Double Bass Tailpieces, in brief
Did you know the tailpiece on your double bass (upright bass) has a large effect on its tone and response? As bassists, we’re always looking for any way to improve these factors by any measurable amount, and numerous types of tailpieces have been offered to the market claiming to provide such improvement. While even the most extreme, new, innovative designs might improve some basses, for others, they are detrimental. Only by trying a given tailpiece along with adjusting the bass to work optimally with it will you know if it’s best for you.
The tailpiece as we know it is the well-engineered result of extensive experimentation in the early days of bowed stringed instruments. It must hold the strings at the correct angle and spacing, but it also serves as a critical balancing mass to direct the vibrations of the instrument body. Too much mass dampens the sound, and too little mass causes uncontrolled oscillations such as wolf tones. Hence, your tailpiece should be matched to your bass. When your only option is to order an available tailpiece when you need one, all you can do is make a best guess.
A tailpiece for a 3/4 bass averages 13” long, and for a 7/8 bass, about 15” long. For best results, when you don’t have a variety of tailpieces on hand to try, order an average wood type. It should be made of a dense hardwood such as ebony or rosewood, or similar. Maple tailpieces painted black are often seen on inexpensive basses, and they’re functionally OK, though they get more wear from the strings. There’s not a functional difference between the “tulip” shaped (rounded front surface) and Hill style (a crisp, defined ridge up the center). Like pleated trousers, the Hill style adds class and formality, but it’s a strictly cosmetic detail.
Our tailpieces are sold separately from our tailwire assemblies. You will need an Allen wrench to install the tail wire (cable), and you should tighten the connector as hard as you can, so the cable doesn’t slip.
Tuning the afterlength will make a big difference in the tone and response of your bass. This is done by adjusting the length of the tailwire until the afterlength sounds at a pitch that is consonant with the playing length of the strings.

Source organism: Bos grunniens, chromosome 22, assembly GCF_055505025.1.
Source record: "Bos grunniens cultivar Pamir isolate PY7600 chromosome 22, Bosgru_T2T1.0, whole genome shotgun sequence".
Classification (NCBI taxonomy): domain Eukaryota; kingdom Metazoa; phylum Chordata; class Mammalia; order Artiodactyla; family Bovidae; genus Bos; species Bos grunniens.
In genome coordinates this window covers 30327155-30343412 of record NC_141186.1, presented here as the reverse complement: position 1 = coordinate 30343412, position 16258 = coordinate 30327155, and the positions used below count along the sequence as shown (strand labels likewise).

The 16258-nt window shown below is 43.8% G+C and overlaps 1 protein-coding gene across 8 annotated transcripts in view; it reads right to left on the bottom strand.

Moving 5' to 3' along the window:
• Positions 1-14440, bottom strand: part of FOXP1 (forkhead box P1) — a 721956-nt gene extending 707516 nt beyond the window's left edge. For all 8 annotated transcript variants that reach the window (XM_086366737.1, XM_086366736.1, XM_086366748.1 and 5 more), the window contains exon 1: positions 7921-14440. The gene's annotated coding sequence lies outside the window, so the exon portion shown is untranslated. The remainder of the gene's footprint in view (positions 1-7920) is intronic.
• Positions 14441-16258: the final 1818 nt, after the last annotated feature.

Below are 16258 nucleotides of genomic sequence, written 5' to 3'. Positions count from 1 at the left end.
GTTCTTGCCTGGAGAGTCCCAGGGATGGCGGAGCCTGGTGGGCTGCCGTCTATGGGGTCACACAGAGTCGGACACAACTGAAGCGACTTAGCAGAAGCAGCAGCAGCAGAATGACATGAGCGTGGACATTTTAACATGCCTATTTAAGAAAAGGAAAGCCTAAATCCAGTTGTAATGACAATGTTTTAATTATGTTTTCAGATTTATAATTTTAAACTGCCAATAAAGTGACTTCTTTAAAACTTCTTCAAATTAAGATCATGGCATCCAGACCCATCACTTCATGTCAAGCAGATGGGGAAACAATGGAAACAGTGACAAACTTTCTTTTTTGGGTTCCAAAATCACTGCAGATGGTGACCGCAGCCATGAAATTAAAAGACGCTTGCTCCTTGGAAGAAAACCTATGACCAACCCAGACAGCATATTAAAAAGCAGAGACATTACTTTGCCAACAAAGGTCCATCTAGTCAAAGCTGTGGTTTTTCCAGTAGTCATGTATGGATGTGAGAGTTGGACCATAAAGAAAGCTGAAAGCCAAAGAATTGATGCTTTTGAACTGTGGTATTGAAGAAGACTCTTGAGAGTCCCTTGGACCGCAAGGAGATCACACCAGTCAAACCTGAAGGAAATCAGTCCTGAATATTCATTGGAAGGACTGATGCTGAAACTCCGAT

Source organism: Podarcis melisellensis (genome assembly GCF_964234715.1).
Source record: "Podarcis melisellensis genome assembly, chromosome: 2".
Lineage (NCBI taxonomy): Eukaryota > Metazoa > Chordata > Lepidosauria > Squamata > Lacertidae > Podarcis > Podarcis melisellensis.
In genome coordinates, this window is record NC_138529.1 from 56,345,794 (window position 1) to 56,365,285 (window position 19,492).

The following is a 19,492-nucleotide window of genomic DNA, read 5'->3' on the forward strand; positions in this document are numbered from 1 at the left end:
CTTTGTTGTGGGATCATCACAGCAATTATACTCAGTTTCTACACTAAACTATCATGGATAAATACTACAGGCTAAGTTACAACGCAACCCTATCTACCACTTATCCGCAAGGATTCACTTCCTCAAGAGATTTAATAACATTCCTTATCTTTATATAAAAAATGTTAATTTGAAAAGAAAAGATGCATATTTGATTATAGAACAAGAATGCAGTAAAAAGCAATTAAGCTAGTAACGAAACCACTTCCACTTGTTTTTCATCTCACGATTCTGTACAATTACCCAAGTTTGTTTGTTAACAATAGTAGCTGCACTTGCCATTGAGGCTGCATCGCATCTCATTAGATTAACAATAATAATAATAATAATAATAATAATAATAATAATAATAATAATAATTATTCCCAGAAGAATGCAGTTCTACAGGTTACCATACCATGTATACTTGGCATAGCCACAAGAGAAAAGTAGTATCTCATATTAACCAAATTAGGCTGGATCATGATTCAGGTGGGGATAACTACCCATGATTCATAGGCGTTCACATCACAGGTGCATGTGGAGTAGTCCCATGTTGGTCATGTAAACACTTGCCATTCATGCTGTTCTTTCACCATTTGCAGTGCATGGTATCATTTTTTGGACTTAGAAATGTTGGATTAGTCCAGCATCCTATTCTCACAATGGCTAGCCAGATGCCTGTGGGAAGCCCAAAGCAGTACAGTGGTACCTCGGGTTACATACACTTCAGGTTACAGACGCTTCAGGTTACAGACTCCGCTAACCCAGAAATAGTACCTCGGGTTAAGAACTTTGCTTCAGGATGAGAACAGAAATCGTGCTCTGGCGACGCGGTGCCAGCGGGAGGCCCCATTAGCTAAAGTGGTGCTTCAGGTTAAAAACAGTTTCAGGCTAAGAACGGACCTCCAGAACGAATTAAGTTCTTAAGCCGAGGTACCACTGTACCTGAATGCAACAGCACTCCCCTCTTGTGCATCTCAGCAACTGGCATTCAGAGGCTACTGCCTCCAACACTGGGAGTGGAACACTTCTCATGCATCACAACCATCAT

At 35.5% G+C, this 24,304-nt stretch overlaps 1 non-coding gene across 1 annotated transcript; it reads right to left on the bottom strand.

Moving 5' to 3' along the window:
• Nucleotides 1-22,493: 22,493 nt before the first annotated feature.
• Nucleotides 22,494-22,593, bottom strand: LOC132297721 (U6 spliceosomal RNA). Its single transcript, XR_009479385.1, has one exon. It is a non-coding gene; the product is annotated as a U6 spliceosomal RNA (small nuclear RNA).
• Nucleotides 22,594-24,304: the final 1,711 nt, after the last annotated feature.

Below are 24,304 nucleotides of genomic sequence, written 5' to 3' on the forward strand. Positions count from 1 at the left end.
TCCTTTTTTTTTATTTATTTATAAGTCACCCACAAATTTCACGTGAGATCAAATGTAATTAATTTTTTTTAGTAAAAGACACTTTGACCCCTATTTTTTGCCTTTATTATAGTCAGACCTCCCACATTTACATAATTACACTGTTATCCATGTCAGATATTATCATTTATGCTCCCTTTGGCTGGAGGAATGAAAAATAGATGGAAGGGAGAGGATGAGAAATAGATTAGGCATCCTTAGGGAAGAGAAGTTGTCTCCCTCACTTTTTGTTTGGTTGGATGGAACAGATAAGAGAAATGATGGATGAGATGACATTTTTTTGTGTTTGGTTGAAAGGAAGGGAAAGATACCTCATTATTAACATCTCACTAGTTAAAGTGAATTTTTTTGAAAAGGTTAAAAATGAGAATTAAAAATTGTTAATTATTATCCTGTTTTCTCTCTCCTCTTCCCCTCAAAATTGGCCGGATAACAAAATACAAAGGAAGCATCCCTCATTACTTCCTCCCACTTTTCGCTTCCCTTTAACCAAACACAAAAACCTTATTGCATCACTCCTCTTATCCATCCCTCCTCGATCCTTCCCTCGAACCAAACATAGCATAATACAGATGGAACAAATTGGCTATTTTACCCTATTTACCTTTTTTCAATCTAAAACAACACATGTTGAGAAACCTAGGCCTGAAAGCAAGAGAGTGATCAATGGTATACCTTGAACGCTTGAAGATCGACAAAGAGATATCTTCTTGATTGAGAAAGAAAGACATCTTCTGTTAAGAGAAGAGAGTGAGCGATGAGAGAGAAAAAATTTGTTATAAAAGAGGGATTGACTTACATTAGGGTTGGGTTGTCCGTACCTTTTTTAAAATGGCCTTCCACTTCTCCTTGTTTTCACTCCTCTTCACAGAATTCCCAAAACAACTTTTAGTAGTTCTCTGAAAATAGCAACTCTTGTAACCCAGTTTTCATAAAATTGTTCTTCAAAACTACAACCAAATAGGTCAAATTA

Some examples of tailpieces that you’d really need to try before determining whether they’d work on your bass would be: very light weight designs, such as plastic, aluminum, or just cables; very heavy models such as those with individual sliding adjusters for each string; or very asymmetrical models that have the E string attached far away from the holes for the other three strings.
A tailpiece you really won’t need is one with screw-type fine tuners! Double bass tuning machines adequately adjust your strings to pitch!
We’d also caution the use of a device that attaches to your tailpiece and changes the pitch of one string by opening a lever. If you absolutely need this function on a given concert, we recommend attaching the device just for the performance run, rather than using it long-term, as it dampens vibrations.
Decorated tailpieces or those made from exotic hardwoods are really nice to have and may offer tonal variances, but again, it takes a labor-intensive, side-by-side playing test to determine what the variances will be.
The main reason our customers order our tailpieces is to upgrade the appearance of their basses, or in the instance their current tailpiece breaks. Breakage is not uncommon, as a tailpiece is under a lot of tension. They most commonly tend to break along the grain through one of the string holes or through the tailwire attachment hole. We do strongly recommend our tail wire assembly and caution against using either nylon rope or coat-hanger wire - apart from either material being prone to breakage, each has notable detriments to sound and stability.